Sunday night, the LAST place I wanted to be was Wal-Mart.
It had rained all day and after church I, literally, climbed into bed, watched two black and white movies, took a nap in between and began contemplating my bed time. But my daughter’s button had fell off of her new coat and Belk was replacing it and they called and she wanted her coat. It was STILL raining and cold but you know….what kind of mother would I be if I let her brand new coat stay there and make her wear her old one to school on Monday? So off I went.
Halfway home, I realized my daughter still needed gloves and a scarf and we needed almond milk. I tried to justify driving all out of the way to NOT go to Wal-Mart, especially not “this” one. I wanted to go to the new one but none of it made sense. I headed straight for the back, wondering if this Wal-Mart even had almond milk and came face to face with exactly what I needed to see…I saw a woman and her young son with a basket looking exactly like mine used to look.
Before anyone thinks I am about to get all righteous about how many macros she may be feeding her son or how many sugary snacks she had, let me just go ahead and tell you I wasn’t thinking “holistic health coach vs. helpless hopeless unhealthy heathen.” I wanted to cry, for several reason. See the “enlightened” people of the world sometimes believe people shop a certain kind of way because they choose to live in ignorance, make bad choices with government money and just don’t want to be healthy. When I saw that scenario, I IMMEDIATELY remembered my $25/week grocery budget and how I only got “special bread” when a friend would just “randomly” offer to pick up groceries for me or my son would get brand name apple juice instead of the Kroger kind. I remember what it was like to feed him McDonald’s because it was all I had and buying Kid Cuisine because they were $1.67 each and I never remembered any healthy person approaching me offering to help. Ever. When I saw her basket, I wanted to cry. I started asking myself how is it I got “rescued.” How did I learn about spirulina? How did I learn about kale? How did I get introduced to squash and arugula and flax oil? And when in the hell did I start drinking almond milk?
See eating healthy is a privilege, although my vegetarianism started off as a way to save money when my husband lost his job (true story). But has our priority become distastefully criticizing those whom we “think” don’t get it instead of helping to share our knowledge? Or even buy better groceries? When is the last time you went to the store and bought almond milk for someone you thought should be drinking it instead of the stuff you call poison? Or make a salad and shared it with a family? Or offered to go grocery shopping with a single mother and show her how you shop on a budget or how you buy things or just showed up on her doorsteps with bags? Because if it had not been for people investing time and money in me, I’d still be feeding my children Kid Cuisine and Hamburger Helper every night (and let me just say, my family does NOT eat perfectly. My family has A LOT of work to do. But in the decade since I’ve really been focusing on diet changes, we’ve progressed), drinking Big K and dining on cinnamon rolls for dessert. Instead of criticizing me, they taught me and helped me.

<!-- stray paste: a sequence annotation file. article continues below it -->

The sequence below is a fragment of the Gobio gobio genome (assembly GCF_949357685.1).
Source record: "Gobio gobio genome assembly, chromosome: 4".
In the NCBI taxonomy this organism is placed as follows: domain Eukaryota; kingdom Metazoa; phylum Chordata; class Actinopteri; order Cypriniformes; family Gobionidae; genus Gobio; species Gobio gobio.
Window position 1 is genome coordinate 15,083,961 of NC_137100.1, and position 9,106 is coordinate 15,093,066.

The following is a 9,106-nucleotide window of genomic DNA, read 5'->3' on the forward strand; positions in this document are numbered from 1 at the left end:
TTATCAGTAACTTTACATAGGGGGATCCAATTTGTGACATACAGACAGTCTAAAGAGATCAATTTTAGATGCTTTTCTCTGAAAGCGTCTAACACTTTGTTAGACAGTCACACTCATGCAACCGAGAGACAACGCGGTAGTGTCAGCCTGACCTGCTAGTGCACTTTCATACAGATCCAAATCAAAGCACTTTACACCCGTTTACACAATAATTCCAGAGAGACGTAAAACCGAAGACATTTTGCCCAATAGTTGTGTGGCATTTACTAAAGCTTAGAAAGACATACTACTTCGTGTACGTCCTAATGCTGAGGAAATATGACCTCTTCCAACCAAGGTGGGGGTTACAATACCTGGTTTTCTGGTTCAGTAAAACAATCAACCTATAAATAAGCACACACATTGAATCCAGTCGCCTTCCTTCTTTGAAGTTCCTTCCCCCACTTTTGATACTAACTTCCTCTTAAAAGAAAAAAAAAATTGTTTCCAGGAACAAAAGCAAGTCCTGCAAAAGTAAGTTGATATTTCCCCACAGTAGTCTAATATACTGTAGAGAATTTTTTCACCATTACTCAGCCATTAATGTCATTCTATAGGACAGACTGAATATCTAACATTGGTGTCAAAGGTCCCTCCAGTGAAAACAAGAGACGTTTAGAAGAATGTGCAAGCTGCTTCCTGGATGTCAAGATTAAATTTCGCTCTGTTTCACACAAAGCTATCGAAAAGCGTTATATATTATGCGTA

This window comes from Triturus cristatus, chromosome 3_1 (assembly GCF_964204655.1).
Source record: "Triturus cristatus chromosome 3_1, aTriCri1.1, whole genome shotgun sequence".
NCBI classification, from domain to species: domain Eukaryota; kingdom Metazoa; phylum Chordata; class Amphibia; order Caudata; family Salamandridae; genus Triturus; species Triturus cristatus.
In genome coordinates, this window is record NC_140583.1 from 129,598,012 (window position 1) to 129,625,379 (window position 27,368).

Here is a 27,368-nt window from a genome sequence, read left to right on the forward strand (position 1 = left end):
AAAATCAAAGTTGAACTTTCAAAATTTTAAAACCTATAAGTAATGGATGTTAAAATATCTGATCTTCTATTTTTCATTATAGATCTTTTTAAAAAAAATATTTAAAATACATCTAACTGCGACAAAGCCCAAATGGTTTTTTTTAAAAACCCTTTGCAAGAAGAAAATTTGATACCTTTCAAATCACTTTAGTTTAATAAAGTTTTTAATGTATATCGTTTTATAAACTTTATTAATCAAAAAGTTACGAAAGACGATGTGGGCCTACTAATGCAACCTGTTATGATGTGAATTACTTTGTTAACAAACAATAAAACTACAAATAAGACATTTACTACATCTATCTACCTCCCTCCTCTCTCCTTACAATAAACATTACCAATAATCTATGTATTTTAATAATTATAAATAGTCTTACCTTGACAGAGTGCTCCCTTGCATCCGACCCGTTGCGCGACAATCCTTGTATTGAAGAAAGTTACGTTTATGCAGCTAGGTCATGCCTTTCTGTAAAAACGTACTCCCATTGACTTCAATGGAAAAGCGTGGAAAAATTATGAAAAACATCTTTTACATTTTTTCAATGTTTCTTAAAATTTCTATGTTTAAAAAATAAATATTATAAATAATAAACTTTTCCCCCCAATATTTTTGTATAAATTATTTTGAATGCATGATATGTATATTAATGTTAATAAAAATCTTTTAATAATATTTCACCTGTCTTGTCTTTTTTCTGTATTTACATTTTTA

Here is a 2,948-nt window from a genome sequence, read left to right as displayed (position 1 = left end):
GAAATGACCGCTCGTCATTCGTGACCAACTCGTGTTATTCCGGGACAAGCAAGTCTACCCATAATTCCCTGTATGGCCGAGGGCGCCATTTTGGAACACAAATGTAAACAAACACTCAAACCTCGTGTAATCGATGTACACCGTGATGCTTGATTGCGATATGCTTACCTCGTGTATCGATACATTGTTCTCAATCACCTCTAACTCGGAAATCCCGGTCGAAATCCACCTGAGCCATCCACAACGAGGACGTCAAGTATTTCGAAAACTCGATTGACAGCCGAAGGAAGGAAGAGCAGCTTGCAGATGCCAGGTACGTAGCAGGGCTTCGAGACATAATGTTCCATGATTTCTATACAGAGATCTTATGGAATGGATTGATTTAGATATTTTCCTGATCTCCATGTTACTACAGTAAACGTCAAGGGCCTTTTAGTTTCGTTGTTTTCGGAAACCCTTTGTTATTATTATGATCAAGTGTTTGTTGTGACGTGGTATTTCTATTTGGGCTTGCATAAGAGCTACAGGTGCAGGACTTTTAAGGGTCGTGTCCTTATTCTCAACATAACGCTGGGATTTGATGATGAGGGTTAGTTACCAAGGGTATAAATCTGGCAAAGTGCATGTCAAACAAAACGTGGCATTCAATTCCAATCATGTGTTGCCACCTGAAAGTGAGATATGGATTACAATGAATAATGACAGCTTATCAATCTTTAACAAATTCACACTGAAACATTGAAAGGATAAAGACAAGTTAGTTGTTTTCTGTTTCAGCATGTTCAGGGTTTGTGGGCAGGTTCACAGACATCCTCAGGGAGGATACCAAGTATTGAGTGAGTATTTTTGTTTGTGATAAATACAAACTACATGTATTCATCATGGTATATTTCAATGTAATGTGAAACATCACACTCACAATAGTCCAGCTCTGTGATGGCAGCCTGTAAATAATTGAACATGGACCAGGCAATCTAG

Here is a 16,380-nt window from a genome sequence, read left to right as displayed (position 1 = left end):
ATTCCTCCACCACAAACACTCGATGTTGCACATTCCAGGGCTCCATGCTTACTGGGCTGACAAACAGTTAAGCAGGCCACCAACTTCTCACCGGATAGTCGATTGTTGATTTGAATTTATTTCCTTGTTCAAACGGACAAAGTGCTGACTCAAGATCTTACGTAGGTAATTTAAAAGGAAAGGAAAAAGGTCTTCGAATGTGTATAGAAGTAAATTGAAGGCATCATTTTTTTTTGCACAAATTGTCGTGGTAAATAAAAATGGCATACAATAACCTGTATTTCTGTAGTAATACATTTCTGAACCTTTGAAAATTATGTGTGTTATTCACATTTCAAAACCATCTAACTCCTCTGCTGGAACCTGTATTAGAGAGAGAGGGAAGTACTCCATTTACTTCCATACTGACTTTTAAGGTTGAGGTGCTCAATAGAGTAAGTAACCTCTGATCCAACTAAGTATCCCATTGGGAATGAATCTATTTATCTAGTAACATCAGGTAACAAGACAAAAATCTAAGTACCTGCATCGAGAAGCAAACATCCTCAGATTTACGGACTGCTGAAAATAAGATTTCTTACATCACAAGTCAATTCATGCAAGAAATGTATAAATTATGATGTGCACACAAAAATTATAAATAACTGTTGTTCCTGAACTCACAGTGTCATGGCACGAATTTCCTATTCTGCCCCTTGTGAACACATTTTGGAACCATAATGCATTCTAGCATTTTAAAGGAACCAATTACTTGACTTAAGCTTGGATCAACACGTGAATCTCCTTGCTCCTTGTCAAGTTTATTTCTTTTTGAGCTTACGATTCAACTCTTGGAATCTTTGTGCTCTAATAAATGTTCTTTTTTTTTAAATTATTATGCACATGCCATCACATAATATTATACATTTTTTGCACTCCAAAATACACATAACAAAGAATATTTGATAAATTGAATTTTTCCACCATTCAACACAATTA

During this holiday season, while everyone is feeling so thankful, be thankful if you know what “grassfed” is and you can afford it, if you can afford to go out and buy a vegan tofurky, if you can spend lots of money recreating a table scene from Pinterest while drinking your homemade pumpkin spiced lattes with almond milk. It IS a privilege. It’s not every day for everybody. For me, I am reminded how privileged I am and how fortunate I’ve been to be blessed to share what I’ve learned so that it becomes more of an “every day” to more people.
The winner of the November Puritan’s Pride Seasonal Smoothie giveaway is Leah Sorensen! Congratulations! Email me at firstname.lastname@example.org to claim your prize! Be on the lookout for next month‘s edition!